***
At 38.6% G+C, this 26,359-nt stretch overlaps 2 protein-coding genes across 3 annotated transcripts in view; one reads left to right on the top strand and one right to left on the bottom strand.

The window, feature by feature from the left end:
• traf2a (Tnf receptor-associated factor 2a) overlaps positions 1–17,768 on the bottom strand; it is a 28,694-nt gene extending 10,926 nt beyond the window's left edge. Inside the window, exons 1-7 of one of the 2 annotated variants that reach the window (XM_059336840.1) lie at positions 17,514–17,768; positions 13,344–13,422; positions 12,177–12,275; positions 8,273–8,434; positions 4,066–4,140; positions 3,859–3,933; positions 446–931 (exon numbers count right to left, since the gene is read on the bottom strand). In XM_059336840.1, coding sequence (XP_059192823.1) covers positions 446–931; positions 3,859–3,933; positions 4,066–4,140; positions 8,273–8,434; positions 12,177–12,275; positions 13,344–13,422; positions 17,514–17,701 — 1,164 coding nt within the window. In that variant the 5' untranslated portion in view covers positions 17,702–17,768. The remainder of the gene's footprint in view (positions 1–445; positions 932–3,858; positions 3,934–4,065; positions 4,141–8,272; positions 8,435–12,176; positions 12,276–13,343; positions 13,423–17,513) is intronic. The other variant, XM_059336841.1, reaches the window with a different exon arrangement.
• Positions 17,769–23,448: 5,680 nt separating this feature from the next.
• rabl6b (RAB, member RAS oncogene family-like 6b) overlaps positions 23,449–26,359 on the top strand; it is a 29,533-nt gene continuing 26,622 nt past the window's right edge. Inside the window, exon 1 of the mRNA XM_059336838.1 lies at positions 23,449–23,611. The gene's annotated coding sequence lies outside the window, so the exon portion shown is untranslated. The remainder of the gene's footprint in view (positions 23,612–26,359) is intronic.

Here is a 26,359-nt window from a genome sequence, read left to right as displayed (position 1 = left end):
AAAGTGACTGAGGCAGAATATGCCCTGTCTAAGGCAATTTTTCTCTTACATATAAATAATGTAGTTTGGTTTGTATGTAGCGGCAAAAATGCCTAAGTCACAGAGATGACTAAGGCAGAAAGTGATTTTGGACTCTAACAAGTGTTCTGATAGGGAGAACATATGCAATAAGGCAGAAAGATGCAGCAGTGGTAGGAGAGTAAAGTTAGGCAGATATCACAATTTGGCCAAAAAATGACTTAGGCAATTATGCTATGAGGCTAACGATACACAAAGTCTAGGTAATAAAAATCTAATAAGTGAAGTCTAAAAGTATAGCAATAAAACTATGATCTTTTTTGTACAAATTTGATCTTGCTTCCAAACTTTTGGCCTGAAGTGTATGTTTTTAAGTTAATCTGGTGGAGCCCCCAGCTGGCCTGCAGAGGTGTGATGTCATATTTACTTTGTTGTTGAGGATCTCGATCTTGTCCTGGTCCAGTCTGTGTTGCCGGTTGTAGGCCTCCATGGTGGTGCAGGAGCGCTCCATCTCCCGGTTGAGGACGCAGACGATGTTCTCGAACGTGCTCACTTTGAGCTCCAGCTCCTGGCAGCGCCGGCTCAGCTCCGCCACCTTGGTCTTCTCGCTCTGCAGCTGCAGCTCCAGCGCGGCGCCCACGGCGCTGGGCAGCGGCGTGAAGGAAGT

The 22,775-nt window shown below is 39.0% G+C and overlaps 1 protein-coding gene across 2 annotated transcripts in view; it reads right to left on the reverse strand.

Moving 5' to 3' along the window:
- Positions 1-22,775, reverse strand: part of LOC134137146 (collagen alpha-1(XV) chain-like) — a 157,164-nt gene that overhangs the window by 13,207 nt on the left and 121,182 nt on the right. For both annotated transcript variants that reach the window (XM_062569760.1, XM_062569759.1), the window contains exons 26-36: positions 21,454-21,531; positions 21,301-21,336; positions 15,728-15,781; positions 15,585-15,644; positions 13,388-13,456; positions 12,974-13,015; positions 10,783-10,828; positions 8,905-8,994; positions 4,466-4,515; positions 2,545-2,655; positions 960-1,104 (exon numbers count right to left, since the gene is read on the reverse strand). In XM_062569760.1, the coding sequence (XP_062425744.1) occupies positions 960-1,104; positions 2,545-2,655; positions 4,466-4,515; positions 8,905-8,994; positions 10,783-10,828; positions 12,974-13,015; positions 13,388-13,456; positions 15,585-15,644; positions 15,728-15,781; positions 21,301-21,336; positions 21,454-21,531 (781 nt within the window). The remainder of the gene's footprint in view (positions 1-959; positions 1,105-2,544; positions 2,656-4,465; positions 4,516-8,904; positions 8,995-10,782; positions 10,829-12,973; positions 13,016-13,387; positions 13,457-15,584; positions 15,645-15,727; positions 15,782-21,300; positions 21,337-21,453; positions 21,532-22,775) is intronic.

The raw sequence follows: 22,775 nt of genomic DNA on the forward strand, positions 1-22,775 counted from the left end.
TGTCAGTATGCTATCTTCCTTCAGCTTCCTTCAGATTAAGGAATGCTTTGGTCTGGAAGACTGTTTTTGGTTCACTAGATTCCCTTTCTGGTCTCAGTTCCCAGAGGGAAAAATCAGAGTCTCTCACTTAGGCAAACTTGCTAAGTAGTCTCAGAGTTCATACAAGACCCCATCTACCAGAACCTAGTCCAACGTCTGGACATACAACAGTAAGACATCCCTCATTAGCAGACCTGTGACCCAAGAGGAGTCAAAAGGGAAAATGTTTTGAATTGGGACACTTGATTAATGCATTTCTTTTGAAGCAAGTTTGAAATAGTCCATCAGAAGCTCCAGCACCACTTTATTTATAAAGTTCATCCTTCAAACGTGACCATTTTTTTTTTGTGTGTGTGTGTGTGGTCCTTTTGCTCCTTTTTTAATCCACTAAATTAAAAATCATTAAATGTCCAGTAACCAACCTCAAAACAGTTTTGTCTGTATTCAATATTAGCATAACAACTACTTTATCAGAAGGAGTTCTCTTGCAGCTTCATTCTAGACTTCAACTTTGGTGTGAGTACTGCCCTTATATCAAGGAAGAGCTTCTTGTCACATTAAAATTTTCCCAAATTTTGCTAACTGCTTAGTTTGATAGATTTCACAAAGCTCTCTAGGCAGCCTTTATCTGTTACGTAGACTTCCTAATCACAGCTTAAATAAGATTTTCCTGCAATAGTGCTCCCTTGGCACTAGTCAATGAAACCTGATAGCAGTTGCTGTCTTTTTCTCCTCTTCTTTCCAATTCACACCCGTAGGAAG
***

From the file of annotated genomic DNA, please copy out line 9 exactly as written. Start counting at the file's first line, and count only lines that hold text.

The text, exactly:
Moving 5' to 3' along the window: